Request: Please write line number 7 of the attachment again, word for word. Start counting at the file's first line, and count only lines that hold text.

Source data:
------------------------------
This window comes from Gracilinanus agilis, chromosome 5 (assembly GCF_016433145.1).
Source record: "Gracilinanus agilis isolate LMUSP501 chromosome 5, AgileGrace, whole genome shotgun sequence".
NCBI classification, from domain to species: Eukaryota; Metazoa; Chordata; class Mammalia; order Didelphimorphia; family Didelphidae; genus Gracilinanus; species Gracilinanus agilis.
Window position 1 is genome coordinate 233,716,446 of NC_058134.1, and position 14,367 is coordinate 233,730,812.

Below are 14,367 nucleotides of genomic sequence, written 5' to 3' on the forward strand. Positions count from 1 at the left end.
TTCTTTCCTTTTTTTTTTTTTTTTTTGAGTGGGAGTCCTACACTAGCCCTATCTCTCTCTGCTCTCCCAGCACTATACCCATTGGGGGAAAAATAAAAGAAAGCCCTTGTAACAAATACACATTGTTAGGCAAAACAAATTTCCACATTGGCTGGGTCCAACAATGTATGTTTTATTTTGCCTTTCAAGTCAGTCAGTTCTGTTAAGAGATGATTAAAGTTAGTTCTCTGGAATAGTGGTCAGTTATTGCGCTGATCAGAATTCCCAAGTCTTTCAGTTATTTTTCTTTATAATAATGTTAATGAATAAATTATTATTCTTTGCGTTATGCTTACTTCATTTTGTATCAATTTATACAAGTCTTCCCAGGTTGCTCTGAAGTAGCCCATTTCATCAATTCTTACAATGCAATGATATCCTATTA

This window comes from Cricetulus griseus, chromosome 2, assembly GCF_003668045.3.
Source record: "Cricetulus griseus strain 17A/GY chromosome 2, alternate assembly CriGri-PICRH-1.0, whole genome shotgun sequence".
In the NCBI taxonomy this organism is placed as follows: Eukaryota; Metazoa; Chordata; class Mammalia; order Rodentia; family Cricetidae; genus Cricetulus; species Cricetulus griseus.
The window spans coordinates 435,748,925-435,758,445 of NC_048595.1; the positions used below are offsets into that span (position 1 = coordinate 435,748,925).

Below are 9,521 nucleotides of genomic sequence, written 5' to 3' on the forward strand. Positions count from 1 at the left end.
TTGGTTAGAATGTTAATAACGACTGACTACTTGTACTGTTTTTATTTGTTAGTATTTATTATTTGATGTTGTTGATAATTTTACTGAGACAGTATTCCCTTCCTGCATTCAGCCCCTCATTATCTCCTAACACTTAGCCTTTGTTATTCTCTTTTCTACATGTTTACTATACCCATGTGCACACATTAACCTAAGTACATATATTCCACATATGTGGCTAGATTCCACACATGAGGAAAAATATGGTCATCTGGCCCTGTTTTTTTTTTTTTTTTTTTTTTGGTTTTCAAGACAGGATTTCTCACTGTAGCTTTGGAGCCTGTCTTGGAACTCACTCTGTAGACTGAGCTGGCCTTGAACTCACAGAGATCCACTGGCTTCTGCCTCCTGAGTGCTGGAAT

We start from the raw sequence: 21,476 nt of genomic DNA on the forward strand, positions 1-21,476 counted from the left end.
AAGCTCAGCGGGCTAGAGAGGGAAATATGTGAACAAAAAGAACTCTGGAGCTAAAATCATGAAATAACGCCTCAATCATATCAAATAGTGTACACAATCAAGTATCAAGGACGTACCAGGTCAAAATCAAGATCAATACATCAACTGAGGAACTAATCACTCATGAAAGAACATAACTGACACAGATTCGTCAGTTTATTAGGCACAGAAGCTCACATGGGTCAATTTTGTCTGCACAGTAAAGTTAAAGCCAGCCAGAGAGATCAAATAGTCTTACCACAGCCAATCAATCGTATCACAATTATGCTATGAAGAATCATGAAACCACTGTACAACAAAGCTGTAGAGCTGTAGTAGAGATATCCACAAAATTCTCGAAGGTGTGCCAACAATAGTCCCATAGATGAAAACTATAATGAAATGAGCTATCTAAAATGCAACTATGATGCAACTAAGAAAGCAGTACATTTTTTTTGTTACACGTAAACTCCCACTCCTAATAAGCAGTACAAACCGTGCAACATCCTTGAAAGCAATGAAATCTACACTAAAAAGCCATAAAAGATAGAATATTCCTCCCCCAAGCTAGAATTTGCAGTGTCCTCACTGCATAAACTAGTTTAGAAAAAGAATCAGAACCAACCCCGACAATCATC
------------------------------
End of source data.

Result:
This window comes from Cricetulus griseus, chromosome 2, assembly GCF_003668045.3.